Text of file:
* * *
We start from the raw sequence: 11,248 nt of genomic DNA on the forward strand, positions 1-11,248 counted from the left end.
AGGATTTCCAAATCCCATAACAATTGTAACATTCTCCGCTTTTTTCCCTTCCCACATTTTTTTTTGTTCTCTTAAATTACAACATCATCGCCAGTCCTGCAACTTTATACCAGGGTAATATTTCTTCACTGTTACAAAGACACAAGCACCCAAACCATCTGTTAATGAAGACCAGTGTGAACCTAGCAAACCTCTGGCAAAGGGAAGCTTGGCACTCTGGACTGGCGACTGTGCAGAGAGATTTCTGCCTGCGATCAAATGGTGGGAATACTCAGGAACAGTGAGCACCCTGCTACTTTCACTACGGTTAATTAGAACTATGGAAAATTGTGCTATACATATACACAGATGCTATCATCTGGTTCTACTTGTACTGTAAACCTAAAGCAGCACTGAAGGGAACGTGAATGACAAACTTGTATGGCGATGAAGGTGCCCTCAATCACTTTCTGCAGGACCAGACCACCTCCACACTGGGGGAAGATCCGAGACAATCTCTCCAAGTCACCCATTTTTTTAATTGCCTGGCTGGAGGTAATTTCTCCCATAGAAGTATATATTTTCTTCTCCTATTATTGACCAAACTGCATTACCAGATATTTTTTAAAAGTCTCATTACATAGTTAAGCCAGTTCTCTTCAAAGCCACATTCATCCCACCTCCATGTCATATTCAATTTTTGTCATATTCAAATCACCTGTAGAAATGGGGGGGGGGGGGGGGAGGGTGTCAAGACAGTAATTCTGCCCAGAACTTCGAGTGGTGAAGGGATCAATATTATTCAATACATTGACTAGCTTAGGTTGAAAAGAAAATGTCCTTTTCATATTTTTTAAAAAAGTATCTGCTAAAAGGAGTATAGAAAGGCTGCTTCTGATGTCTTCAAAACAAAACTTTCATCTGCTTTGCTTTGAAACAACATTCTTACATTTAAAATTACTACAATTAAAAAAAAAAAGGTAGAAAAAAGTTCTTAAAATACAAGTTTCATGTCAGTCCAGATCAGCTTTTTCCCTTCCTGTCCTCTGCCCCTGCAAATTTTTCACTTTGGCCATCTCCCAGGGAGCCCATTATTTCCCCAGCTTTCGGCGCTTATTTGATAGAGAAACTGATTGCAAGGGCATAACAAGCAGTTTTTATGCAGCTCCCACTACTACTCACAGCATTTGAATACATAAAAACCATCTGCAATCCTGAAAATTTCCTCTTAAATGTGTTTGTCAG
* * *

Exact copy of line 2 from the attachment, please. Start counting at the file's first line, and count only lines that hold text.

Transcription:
AGGATTTCCAAATCCCATAACAATTGTAACATTCTCCGCTTTTTTCCCTTCCCACATTTTTTTTTGTTCTCTTAAATTACAACATCATCGCCAGTCCTGCAACTTTATACCAGGGTAATATTTCTTCACTGTTACAAAGACACAAGCACCCAAACCATCTGTTAATGAAGACCAGTGTGAACCTAGCAAACCTCTGGCAAAGGGAAGCTTGGCACTCTGGACTGGCGACTGTGCAGAGAGATTTCTGCCTGCGATCAAATGGTGGGAATACTCAGGAACAGTGAGCACCCTGCTACTTTCACTACGGTTAATTAGAACTATGGAAAATTGTGCTATACATATACACAGATGCTATCATCTGGTTCTACTTGTACTGTAAACCTAAAGCAGCACTGAAGGGAACGTGAATGACAAACTTGTATGGCGATGAAGGTGCCCTCAATCACTTTCTGCAGGACCAGACCACCTCCACACTGGGGGAAGATCCGAGACAATCTCTCCAAGTCACCCATTTTTTTAATTGCCTGGCTGGAGGTAATTTCTCCCATAGAAGTATATATTTTCTTCTCCTATTATTGACCAAACTGCATTACCAGATATTTTTTAAAAGTCTCATTACATAGTTAAGCCAGTTCTCTTCAAAGCCACATTCATCCCACCTCCATGTCATATTCAATTTTTGTCATATTCAAATCACCTGTAGAAATGGGGGGGGGGGGGGGGAGGGTGTCAAGACAGTAATTCTGCCCAGAACTTCGAGTGGTGAAGGGATCAATATTATTCAATACATTGACTAGCTTAGGTTGAAAAGAAAATGTCCTTTTCATATTTTTTAAAAAAGTATCTGCTAAAAGGAGTATAGAAAGGCTGCTTCTGATGTCTTCAAAACAAAACTTTCATCTGCTTTGCTTTGAAACAACATTCTTACATTTAAAATTACTACAATTAAAAAAAAAAAGGTAGAAAAAAGTTCTTAAAATACAAGTTTCATGTCAGTCCAGATCAGCTTTTTCCCTTCCTGTCCTCTGCCCCTGCAAATTTTTCACTTTGGCCATCTCCCAGGGAGCCCATTATTTCCCCAGCTTTCGGCGCTTATTTGATAGAGAAACTGATTGCAAGGGCATAACAAGCAGTTTTTATGCAGCTCCCACTACTACTCACAGCATTTGAATACATAAAAACCATCTGCAATCCTGAAAATTTCCTCTTAAATGTGTTTGTCAG